‘Well, self-congratulations apart, how does the Delhi Police know for sure it is the watchman?’ Arijit said.

  ‘The CCTV footage shows the watchman missing from his post for forty minutes. He had voyeuristic tendencies. Zara Lone, who had slapped him, had also filed a complaint against him. The police said Laxman Reddy comes from a village two hours from Hyderabad, in Telangana. A few days ago, Zara Lone’s fiancé and internet entrepreneur Raghu Venkatesh, who lives in Hyderabad, was violently attacked by local goons. This incident could be connected to Laxman as well. Mr Raghu evaded death, but suffered significant injuries and was admitted in the Apollo Hospital. Back to you, Arijit.’

  The camera shifted to Arijit in his window next to seven other tiny windows with one panellist each.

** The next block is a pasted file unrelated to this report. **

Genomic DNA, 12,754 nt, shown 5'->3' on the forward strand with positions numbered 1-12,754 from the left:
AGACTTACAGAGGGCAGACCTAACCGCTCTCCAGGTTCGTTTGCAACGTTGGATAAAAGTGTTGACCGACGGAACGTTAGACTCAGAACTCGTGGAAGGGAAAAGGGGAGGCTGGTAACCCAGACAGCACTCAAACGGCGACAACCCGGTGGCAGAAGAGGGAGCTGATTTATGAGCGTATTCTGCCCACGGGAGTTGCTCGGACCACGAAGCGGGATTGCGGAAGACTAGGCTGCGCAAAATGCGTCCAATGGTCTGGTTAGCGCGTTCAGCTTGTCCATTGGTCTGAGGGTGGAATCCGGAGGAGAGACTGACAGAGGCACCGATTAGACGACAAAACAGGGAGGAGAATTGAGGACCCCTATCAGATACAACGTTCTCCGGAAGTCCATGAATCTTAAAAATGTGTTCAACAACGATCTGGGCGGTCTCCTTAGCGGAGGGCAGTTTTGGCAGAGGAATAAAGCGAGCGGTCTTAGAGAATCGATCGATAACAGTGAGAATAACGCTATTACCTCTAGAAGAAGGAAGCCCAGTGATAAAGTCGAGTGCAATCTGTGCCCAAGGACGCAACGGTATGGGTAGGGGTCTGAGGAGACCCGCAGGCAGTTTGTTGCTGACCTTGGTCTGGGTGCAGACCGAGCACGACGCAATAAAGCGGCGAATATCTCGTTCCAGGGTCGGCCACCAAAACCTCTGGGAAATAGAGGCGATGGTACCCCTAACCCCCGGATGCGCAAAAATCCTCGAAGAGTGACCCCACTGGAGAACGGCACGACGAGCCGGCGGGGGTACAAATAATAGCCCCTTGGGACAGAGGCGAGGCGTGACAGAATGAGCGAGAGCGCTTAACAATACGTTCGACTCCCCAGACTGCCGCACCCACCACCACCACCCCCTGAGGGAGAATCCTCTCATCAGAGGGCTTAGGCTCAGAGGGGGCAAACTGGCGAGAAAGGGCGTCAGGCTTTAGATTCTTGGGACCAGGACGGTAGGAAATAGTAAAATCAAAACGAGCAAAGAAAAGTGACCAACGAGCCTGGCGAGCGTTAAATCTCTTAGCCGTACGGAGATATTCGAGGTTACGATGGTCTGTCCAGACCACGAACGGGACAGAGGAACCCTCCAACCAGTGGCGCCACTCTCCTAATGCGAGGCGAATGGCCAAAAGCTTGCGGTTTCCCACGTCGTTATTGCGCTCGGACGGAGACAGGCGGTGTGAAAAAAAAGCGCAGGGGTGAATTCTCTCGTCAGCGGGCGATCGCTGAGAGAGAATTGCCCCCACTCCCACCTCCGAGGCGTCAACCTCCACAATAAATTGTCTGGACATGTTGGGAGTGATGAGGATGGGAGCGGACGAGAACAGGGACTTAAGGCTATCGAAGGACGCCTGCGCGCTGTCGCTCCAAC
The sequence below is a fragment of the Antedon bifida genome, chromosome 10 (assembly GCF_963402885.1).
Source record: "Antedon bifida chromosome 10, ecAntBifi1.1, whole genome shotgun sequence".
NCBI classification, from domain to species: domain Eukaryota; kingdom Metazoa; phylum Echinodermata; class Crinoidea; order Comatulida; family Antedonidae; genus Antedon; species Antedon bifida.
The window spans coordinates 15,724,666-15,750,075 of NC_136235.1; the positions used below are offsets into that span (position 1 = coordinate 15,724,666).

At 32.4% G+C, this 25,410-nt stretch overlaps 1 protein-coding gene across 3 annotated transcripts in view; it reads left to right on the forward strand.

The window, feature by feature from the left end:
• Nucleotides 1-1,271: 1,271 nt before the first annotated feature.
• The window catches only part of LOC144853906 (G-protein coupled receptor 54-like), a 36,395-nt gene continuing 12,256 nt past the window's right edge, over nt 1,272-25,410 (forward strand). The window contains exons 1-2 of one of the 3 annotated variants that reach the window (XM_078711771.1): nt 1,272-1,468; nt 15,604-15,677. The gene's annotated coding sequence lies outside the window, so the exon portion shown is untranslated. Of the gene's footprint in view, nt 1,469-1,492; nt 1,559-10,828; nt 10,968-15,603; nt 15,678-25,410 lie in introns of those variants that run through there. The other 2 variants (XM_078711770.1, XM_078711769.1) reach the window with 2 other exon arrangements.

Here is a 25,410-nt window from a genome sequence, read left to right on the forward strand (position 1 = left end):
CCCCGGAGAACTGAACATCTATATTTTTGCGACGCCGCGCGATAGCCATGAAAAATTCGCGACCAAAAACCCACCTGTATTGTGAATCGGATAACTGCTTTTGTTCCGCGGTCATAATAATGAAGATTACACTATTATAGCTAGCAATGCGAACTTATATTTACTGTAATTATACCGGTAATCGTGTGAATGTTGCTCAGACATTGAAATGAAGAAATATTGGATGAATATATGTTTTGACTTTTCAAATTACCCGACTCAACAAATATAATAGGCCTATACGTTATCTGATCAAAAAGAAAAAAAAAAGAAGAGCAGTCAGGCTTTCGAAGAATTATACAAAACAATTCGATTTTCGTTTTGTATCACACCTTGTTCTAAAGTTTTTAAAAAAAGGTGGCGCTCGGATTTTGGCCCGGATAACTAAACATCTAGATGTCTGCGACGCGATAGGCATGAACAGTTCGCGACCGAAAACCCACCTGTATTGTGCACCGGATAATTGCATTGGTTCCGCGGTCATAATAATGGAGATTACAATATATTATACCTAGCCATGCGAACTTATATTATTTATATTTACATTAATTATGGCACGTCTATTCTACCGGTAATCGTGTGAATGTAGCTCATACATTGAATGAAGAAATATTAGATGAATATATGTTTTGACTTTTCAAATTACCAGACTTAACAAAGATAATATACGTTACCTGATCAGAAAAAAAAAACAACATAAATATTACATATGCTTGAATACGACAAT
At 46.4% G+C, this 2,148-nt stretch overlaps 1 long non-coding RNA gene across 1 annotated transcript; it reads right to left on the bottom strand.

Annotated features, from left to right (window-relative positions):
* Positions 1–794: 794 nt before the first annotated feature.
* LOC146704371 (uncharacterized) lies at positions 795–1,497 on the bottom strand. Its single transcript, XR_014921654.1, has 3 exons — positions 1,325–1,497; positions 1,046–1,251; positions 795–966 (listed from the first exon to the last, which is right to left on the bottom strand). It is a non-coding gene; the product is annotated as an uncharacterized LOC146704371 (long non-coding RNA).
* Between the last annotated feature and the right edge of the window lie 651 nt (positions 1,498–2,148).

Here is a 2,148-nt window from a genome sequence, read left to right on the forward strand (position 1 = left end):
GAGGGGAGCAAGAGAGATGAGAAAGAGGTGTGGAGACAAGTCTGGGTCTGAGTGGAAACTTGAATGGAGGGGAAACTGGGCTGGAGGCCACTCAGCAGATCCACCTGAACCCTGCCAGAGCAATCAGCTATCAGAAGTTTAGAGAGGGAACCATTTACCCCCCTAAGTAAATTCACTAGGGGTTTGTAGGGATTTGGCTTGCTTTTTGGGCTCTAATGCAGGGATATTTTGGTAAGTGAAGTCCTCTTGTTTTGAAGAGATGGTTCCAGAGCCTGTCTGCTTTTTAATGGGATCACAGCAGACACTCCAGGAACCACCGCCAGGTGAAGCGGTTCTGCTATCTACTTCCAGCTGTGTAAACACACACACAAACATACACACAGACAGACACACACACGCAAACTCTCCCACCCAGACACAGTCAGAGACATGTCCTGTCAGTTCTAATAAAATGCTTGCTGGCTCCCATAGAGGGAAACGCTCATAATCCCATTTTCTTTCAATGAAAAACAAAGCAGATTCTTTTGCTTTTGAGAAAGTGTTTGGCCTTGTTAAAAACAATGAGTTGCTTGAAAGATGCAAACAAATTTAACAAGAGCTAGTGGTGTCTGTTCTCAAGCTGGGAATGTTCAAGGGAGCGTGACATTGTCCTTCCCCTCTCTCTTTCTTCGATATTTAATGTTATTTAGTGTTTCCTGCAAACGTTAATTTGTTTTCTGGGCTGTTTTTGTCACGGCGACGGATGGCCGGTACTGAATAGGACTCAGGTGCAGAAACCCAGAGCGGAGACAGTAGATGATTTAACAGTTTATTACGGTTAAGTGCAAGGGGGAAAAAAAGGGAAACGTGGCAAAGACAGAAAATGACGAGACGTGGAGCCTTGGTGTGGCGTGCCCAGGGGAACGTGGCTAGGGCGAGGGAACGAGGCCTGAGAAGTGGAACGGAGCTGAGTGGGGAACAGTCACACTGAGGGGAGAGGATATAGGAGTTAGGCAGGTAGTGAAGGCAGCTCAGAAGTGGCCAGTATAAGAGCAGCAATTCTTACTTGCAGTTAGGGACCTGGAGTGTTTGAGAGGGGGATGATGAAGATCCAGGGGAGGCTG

Arijit made the opening remarks to start the debate.

  ‘So, here we are. A case of a serial stalker and voyeur who was allowed to remain a watchman in a prestigious institute like IIT. On our panel today we discuss: shouldn’t the IIT authorities take responsibility for not acting on a complaint against a watchman for weeks? Did IIT kill Zara Lone?’

  A few panellists immediately began to speak, cutting each other out. I couldn’t understand one sentence, and the loud noise was hurting my ears. I picked up the remote and switched off the TV, restoring silence in the room.

‘Thank God you shut that subzi-mandi debate,’ my mother said from the kitchen.

   I tossed and turned in bed for an hour. I could not sleep. But I wasn’t thinking about Zara and crying like I had been doing every night; tonight my mind was on something else. Did Laxman Reddy actually kill Zara? The question kept ringing in my head. Yes, he had a motive. Zara had slapped him in public. There was circumstantial evidence too. He left his seat that night. He could well have done it.